Hattie sat up in bed at the sound of a door slamming. The hot water bottle between her feet was now cold. Although she was used to the heat being turned down since the start of oil rationing, the house felt even colder than usual. She reached for her robe before stepping out into the hall of the Queen Anne mansion. The house was completely dark. The sound had come from Max’s room at the other end of the hall. She’d been lying awake since Max’s father, Vincent Ellis, stumbled into the house nearly an hour ago. He’d drunkenly hummed a tune as he climbed the stairs to the room he shared with his wife, not even bothering to hide his indiscretion. Soon, his rough snores from the floor below made Hattie stifle a laugh. She thought of his older brother’s call from the bank earlier that day, looking for Vincent. Maybe he got into an accident. Evidently, a board meeting about financing the war effort was not one a Pacific Bank heir should miss. In the nearly four years that she’d been working as the Ellis family’s nanny, the advantages of being next in line to the Pacific Bank fortune never ceased to amaze her. While the country was burying itself in wartime debt, the Ellis family stood to get even richer. A floorboard creaked under her bare feet as she continued down the hall toward Max’s room. The sweet child was destined for greatness. So long as the family’s money didn’t ruin him—like it was doing to his father. Hattie thought of the hotel room in Chicago that she had shared with her mother and two younger siblings growing up, where she’d learned to make potato pancakes for dinner at the age of nine while her mother worked downstairs running the hotel. How different my life would be if I’d been born an Ellis. Hattie pictured being served breakfast in bed on a silver tray by the family’s butler in the late hours of the morning. The sleeves of her satin negligee would dip into the apple butter atop her waffle, but it didn’t matter. The staff would launder it. Max’s door was closed when she reached his room. She pushed it open, wondering what would cause him to shut it in the middle of the night. At three, he was afraid of the dark and always insisted on keeping his door cracked. She hoped his parents hadn’t heard the noise. His father, passed out cold, would be cross from the middle-of-the-night disturbance. A chilly draft hit her when she stepped into his room. “Max?” His curtains fluttered from the breeze blowing through the open third-story window. Hattie crossed the room and pulled the window closed. She turned away from the lights of Seattle that twinkled downtown. Max?” He knew never to open it. A shiver traveled up the back of Hattie’s neck. She felt for the light switch and flicked it on. The boy’s bed was empty. She looked around the room with frantic eyes. A gasp escaped her throat. “Max!” Max knew better than to disturb his parents in the night. He always came to Hattie. An image of the boy’s crumpled little body on the pavement below seared in her mind. She ran back toward the window, but then spotted a simple piece of paper atop the little boy’s pillow. She moved to the bed. The note was pinned to the pillowcase. It ripped at the corner when she pulled it away. The words blurred on the page without her spectacles. Hattie extended her trembling arm to read the short, typed message. BRING $75,000 CASH TO THE PLAYGROUND AT KINNEAR PARK TOMORROW NIGHT AT MIDNIGHT. NO POLICE IF YOU WANT YOUR BOY RETURNED AND UNHARMED. For a moment, she stood frozen in disbelief. Max was gone. Stolen from his bed while she and his parents slept in nearby rooms. She crossed the room. The note fell from her hand as she fumbled to unlatch the window. She thrust it open, smacking it against the top of the windowpane. She stuck her head out of the third-story window. The light from Max’s room illuminated the side of the home enough that Hattie could tell there was no ladder or other obvious way someone could have carried Max down. She looked down at the abandoned street. Max!” Her cry echoed into the night without an answer. She turned from the window and stared at Max’s empty bed. His one-eyed teddy bear lay in the middle of his down-turned bedding. He hadn’t slept a night without it since he was a baby. Her mind burned with the image of the Lindbergh baby, his decomposed remains when the body was discovered. Tears filled her eyes thinking of the sweet child in the hands of some monster. Her eyes moved to the note on the floor. She knew she should run downstairs and wake Max’s parents. But she couldn’t move. She thought of the noise that had awoken her. Could the intruder still be in the house? Maybe there was still time to stop him. Hattie heard swift footsteps coming down the hall before Max’s mother burst into the room. Her dressing gown was untied, exposing her ivory silk pajamas. “What on earth is going on?” Priscilla’s look of annoyance at being woken in the night was replaced with terror as she looked from Hattie’s stricken face to her child’s empty bed. Her gaze fell to the note on the floor before her wide eyes returned to Hattie’s. “Priscilla, what the devil is happening?” Vincent appeared behind her, his dark hair a mess of waves on top of his head. “He’s gone,” Hattie croaked, as Max’s mother lifted the ransom letter.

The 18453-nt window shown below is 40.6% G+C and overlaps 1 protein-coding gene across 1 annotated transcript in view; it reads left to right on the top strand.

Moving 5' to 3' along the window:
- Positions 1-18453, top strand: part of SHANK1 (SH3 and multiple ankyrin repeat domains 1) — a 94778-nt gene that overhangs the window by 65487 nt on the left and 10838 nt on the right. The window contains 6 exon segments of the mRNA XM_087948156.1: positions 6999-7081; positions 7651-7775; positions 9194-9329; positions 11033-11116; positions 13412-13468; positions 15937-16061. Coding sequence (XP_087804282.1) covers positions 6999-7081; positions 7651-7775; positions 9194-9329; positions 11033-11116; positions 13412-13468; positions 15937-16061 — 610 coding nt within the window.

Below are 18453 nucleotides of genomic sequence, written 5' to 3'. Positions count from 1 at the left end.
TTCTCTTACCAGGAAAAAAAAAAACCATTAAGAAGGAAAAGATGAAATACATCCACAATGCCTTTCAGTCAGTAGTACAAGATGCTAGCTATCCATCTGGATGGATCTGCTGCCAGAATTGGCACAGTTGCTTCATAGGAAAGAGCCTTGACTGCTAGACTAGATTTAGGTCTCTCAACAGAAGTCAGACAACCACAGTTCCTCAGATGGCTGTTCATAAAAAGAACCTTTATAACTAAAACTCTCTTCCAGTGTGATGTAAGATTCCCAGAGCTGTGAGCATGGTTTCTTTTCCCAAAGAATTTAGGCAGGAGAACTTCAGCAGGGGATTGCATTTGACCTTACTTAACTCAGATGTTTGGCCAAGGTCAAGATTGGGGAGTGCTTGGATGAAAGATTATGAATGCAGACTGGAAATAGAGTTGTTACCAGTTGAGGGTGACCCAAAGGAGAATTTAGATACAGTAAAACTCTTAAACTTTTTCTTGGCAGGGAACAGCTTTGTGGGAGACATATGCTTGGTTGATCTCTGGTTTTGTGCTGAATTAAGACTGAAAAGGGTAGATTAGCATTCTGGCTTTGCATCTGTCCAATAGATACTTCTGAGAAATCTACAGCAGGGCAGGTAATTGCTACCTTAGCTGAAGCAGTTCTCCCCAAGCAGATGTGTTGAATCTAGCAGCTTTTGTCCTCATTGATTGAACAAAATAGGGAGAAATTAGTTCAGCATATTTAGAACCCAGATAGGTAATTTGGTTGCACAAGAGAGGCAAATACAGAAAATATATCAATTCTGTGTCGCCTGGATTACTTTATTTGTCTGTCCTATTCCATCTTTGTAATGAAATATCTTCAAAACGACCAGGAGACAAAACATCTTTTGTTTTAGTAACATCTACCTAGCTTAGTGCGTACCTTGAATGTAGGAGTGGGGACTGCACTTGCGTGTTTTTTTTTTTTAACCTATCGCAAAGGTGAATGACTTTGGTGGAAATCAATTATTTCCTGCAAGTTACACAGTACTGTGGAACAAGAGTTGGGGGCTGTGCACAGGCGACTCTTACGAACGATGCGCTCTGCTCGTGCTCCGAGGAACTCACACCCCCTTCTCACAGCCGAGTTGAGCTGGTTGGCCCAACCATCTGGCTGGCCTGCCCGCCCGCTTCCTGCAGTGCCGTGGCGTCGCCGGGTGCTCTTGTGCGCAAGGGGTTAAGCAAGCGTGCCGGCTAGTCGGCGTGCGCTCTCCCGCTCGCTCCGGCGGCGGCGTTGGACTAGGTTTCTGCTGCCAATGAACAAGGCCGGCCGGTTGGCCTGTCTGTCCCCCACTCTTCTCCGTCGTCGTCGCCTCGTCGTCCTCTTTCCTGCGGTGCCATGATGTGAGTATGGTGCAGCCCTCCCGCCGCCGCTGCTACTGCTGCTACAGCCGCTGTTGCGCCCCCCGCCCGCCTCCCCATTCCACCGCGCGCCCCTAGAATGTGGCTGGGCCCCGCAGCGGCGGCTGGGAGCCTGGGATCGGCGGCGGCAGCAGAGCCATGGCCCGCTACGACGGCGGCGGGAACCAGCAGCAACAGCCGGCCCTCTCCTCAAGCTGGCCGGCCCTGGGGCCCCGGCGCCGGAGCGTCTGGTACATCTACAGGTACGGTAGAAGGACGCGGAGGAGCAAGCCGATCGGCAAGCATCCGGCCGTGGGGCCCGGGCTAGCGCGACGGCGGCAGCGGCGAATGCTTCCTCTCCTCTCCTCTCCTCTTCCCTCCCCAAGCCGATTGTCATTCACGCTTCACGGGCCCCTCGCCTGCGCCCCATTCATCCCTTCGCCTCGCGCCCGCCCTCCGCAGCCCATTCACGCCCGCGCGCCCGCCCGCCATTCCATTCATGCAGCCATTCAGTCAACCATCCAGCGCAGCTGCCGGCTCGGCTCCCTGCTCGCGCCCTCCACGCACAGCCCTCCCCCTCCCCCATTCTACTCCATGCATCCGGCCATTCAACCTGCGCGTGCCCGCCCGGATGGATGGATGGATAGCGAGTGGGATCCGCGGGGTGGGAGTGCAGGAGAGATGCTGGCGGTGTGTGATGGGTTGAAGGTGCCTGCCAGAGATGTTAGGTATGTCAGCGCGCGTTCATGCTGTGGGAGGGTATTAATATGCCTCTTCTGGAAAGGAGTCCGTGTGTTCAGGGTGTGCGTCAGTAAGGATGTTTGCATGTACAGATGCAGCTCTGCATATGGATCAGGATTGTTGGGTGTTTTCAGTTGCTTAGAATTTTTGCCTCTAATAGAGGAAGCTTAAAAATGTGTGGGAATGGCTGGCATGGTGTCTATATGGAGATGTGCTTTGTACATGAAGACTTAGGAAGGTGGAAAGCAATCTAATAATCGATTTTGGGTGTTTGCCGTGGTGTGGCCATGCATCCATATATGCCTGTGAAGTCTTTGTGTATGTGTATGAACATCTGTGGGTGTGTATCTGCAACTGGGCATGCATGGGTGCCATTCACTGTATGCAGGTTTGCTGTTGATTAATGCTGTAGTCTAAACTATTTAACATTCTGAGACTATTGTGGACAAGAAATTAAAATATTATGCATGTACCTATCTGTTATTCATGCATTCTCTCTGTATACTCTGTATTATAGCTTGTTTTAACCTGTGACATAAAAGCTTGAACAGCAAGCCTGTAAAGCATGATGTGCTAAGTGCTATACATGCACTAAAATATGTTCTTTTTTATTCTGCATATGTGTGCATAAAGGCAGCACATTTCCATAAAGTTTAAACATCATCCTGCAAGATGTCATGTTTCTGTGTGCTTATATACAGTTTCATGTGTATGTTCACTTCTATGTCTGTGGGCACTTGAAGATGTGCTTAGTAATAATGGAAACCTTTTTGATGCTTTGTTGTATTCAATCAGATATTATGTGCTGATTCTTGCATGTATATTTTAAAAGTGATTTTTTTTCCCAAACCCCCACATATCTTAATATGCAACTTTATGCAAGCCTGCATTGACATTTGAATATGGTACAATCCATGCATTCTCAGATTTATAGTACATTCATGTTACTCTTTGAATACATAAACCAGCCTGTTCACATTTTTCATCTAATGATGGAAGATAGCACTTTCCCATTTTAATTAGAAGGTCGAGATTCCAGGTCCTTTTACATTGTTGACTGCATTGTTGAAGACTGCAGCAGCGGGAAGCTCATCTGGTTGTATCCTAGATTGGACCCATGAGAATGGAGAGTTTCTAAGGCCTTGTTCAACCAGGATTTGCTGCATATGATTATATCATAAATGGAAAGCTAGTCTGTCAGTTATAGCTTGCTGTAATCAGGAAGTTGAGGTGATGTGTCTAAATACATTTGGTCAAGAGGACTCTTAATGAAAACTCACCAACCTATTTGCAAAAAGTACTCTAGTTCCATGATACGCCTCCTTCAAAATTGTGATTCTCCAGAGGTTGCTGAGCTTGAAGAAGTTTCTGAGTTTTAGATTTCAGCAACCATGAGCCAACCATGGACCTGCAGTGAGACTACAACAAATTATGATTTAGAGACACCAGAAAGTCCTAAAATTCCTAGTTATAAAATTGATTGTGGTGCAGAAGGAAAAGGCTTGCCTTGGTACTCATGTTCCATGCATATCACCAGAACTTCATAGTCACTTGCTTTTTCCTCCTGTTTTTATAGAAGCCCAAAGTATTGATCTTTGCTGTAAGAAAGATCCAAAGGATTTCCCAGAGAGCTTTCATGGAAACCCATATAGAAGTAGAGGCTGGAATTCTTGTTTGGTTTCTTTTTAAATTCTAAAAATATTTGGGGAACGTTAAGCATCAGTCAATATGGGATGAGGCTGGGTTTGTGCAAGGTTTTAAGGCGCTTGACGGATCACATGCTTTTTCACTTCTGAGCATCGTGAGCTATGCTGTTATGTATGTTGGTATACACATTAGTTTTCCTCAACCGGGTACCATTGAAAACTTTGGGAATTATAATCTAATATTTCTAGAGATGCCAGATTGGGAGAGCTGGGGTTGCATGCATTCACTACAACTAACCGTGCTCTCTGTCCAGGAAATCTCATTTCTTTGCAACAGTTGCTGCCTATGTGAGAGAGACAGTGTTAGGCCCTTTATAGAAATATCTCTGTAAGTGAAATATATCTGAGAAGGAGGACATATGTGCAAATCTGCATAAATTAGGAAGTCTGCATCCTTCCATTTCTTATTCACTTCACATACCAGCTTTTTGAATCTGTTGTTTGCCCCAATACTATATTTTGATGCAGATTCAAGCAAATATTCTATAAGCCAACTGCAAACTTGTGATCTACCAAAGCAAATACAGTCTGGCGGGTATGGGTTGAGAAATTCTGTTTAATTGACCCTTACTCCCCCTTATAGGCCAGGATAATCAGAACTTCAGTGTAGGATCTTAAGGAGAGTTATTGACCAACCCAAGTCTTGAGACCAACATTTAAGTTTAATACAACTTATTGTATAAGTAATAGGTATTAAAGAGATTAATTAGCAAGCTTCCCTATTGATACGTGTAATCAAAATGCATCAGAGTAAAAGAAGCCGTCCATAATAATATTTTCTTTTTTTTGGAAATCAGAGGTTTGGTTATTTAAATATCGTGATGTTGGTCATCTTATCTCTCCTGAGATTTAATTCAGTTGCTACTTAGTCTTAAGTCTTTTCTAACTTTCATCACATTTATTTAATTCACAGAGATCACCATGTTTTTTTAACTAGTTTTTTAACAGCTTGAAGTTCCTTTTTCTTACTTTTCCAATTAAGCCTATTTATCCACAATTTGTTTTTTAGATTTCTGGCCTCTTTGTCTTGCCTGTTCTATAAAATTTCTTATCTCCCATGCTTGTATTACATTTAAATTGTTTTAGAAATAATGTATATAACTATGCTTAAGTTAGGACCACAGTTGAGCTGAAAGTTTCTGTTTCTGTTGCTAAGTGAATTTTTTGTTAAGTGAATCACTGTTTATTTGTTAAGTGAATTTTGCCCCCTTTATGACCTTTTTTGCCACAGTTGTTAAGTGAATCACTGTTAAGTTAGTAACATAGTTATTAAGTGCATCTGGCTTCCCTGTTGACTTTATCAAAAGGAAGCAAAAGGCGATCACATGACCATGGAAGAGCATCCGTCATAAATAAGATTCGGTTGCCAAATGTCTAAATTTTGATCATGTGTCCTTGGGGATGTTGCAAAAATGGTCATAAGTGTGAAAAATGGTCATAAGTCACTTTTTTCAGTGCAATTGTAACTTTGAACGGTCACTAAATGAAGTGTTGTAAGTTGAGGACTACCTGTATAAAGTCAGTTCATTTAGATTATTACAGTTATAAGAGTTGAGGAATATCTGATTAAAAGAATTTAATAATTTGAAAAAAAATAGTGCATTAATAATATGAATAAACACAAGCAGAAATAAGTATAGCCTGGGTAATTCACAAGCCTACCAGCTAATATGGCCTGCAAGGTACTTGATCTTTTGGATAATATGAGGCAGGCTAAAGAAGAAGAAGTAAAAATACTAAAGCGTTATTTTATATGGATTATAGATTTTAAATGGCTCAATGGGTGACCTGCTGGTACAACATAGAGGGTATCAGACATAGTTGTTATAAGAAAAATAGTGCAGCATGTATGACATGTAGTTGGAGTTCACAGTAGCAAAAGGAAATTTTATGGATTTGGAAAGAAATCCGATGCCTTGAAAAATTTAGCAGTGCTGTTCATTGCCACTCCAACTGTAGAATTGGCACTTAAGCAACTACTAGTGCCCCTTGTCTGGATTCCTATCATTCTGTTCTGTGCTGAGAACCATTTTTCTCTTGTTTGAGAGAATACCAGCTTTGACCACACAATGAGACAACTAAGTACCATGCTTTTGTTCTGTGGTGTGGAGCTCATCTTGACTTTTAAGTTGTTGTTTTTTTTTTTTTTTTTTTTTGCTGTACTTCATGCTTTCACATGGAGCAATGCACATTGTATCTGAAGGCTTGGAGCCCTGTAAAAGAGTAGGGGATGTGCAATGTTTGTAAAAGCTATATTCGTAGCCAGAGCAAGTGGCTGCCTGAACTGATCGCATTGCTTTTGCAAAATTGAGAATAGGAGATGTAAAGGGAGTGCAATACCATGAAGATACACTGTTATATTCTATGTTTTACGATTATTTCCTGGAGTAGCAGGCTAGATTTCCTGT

Priscilla’s knees gave out and she collapsed onto the floorboards. Hattie reached for her, feeling a sudden bout of sympathy as she watched the color drain from her face. Vincent bent over and snatched the note from his wife’s hand. He pressed his palm to his forehead as he scanned the paper. Vincent narrowed his eyes at Hattie. “How could you lose our child?” Priscilla brought a limp hand to her mouth as a whimper escaped her lips. Vincent stepped over her and pushed past Hattie. After sticking his head out the window, he screamed his son’s name, drowning out his wife’s sobs at the nanny’s feet.
COMING DECEMBER 27